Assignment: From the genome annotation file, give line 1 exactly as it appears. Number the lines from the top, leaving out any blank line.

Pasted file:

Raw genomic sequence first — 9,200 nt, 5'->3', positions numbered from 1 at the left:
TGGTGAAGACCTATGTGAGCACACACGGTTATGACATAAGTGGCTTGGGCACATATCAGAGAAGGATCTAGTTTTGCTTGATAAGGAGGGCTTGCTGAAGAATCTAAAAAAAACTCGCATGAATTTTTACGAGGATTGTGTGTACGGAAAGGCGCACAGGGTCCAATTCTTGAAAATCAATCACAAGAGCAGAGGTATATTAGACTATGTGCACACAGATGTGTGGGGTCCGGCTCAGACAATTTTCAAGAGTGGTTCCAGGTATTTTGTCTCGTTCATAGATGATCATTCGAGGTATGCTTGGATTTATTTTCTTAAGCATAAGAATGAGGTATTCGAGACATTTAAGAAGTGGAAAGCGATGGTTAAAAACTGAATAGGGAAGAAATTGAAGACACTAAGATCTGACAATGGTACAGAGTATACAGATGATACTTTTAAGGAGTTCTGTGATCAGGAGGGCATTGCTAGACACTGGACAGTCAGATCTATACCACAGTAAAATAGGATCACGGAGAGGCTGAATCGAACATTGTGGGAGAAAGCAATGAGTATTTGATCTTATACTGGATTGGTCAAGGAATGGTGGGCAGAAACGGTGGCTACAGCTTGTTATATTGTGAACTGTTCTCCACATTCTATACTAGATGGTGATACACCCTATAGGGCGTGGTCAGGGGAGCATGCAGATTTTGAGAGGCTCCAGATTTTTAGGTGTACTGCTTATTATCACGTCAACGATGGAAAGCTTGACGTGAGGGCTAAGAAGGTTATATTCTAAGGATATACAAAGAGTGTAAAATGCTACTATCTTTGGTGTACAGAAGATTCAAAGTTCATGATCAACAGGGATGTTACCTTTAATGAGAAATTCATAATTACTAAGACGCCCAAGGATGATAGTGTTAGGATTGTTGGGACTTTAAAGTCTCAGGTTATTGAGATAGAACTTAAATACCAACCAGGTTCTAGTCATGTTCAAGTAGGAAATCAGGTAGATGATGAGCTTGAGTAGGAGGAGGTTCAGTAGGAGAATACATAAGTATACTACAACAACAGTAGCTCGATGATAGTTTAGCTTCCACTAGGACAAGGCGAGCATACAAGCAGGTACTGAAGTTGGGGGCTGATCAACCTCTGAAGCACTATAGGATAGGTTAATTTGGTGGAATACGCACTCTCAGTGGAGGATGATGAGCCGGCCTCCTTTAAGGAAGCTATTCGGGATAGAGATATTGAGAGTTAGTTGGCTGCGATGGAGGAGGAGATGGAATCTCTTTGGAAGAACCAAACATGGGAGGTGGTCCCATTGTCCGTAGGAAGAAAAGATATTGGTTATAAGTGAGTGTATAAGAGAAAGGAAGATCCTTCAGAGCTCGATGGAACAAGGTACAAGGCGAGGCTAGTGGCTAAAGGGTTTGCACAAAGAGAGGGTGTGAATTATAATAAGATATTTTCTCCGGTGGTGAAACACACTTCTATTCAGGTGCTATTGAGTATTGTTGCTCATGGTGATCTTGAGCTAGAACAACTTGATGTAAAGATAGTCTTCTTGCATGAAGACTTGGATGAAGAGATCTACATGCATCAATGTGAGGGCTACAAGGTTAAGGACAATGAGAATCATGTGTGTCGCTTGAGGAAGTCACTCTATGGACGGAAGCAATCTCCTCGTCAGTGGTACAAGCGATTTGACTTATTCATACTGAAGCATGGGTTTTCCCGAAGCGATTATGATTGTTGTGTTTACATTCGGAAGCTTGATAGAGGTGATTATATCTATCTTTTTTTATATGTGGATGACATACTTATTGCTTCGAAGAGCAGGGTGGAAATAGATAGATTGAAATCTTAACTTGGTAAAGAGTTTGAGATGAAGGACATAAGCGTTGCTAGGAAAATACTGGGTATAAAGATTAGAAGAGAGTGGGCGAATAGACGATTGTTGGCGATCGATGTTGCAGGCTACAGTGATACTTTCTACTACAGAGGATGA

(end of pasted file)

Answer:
Raw genomic sequence first — 9,200 nt, 5'->3', positions numbered from 1 at the left: